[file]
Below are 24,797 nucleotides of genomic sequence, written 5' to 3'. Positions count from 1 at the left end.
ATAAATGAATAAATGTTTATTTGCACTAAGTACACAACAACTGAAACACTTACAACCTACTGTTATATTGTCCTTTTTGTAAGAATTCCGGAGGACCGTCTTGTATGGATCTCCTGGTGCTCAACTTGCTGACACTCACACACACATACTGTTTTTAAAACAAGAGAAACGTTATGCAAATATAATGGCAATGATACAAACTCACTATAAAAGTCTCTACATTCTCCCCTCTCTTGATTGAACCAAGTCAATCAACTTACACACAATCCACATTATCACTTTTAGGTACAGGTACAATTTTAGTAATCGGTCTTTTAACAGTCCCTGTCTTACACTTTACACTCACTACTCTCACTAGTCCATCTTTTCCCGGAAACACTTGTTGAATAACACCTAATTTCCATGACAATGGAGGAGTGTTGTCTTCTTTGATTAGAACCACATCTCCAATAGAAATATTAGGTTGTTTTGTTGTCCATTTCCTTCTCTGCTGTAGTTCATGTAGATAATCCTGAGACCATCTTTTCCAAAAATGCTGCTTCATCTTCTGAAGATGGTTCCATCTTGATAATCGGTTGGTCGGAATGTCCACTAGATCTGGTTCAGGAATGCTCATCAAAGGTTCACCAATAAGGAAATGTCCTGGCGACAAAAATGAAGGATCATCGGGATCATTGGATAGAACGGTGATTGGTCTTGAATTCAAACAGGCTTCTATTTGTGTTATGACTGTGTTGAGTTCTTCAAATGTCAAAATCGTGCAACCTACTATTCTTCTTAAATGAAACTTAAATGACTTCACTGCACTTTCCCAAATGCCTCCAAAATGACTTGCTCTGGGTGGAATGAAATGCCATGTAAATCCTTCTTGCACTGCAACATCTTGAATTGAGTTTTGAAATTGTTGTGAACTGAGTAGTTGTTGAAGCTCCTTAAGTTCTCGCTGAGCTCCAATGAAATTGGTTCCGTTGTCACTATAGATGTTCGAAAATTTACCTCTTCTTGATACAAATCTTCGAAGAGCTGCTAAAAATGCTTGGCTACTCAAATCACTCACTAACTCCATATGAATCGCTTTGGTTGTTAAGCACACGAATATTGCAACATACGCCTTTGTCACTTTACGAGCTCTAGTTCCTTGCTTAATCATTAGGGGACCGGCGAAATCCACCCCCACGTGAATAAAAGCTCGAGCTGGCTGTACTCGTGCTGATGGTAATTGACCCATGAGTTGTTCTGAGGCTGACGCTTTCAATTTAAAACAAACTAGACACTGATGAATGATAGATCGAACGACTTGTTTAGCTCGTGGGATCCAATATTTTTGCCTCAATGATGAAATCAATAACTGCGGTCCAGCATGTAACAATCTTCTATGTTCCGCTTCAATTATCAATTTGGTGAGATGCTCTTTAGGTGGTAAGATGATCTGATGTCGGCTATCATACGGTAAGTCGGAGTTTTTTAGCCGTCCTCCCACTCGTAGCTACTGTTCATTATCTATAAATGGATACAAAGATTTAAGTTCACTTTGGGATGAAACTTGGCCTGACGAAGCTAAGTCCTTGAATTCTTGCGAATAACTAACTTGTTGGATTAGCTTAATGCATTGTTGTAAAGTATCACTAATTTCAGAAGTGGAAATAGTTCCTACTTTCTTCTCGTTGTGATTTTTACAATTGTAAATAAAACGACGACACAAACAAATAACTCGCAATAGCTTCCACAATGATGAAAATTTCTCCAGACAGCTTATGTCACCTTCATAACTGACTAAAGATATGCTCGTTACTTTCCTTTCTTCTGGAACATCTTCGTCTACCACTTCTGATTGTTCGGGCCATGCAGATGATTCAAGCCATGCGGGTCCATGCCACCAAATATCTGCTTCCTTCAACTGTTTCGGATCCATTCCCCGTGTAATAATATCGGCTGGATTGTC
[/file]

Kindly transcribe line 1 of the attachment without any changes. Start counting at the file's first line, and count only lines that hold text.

Below are 24,797 nucleotides of genomic sequence, written 5' to 3'. Positions count from 1 at the left end.